Something I didn't know before we moved here: That when Venus sets into the water, she casts a tiny trail of reflected light. Like a pinprick moon sinking down into the lake. Who knew a mere planet could do that? Not me. That's for sure. I hadn't seen, either, that a gull will chase an eagle and that the eagle seems to take that rather seriously.
I was ignorant about a ton of other things actually, but there's one that's particularly pertinent to today's post.The sunset moves. (What the heck?) A lot. And not just from early until late through winter and into spring. Not merely from 5:00 p.m. until 9:05. Left to right. From way over there, to way over here.
From the winter solstice, back on December 21, to the summer one, which is today, the sun swings wide across our horizon on its way to splashdown on June 21. From left of the Northeast Yacht Club harbor -- almost out of our sight -- around the back of the house, to where tonight it will shine in through the kitchen door. Right in my eyes when I'm fixing dinner. It will still be in plain view from the kitchen deck when it collapses into a thin little spark and vanishes. At 9:05 tonight.
I suppose lots and lots of more knowledgeable people than me already knew that. And most of them probably understand more about how it all works than I do. But I also have noted that quite a few people whom I consider to be smart and capable don't know this either. "You're kidding!" they say. And I feel a little better.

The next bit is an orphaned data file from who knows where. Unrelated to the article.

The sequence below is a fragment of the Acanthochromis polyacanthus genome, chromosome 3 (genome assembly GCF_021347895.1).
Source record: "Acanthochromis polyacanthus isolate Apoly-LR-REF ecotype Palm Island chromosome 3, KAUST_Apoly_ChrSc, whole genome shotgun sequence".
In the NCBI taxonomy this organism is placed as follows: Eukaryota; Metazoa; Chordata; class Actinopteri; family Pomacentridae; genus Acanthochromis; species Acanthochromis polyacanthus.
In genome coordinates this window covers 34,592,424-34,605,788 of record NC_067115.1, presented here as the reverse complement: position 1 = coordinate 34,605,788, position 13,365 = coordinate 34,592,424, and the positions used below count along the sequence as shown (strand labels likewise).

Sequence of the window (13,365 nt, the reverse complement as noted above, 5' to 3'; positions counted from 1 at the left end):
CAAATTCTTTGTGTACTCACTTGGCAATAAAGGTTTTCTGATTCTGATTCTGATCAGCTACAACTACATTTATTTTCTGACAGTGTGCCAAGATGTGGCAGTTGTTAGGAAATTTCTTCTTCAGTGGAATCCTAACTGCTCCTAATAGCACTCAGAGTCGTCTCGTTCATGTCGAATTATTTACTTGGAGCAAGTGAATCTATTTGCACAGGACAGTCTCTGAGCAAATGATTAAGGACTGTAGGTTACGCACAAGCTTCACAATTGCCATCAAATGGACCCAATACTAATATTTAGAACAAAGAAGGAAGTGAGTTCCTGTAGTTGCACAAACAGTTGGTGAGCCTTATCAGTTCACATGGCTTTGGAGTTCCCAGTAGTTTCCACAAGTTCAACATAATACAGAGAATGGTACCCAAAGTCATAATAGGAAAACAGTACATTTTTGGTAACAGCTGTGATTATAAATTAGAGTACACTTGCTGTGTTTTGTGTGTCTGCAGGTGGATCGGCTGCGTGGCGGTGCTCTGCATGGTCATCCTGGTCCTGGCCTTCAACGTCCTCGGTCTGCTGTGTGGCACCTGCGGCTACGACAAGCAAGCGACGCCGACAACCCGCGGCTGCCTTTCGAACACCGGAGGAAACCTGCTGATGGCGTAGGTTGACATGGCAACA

So. The days have been getting longer ever since I took that photo last December 21 until today. The sun started its trip that evening and now it's turning back. Official time will linger at 9:05 until July 5th when it will clock out at 9:04. But after tonight, the sun will be heading, almost imperceptibly but inexorably, back to December again.
How does that make me feel. Okay, I guess. There's a lot of summer left. In fact, since it wasn't officially summer until today, I shouldn't be too torn up about it. But it is a marker. In December I always feel ever so slightly better, even with winter stretching from there until May. So on June 21 I always feel a little twinge of worse.
But never mind. It's a lovely afternoon in June. (And did Henry James not conclude that "Summer afternoon" are the most beautiful words in the English language?) We can still count on a few more days that last until 9:05 and lots of twilights that linger in a band of rose on the horizon until 11:00.
But it's all downhill from here.
June 21, 2009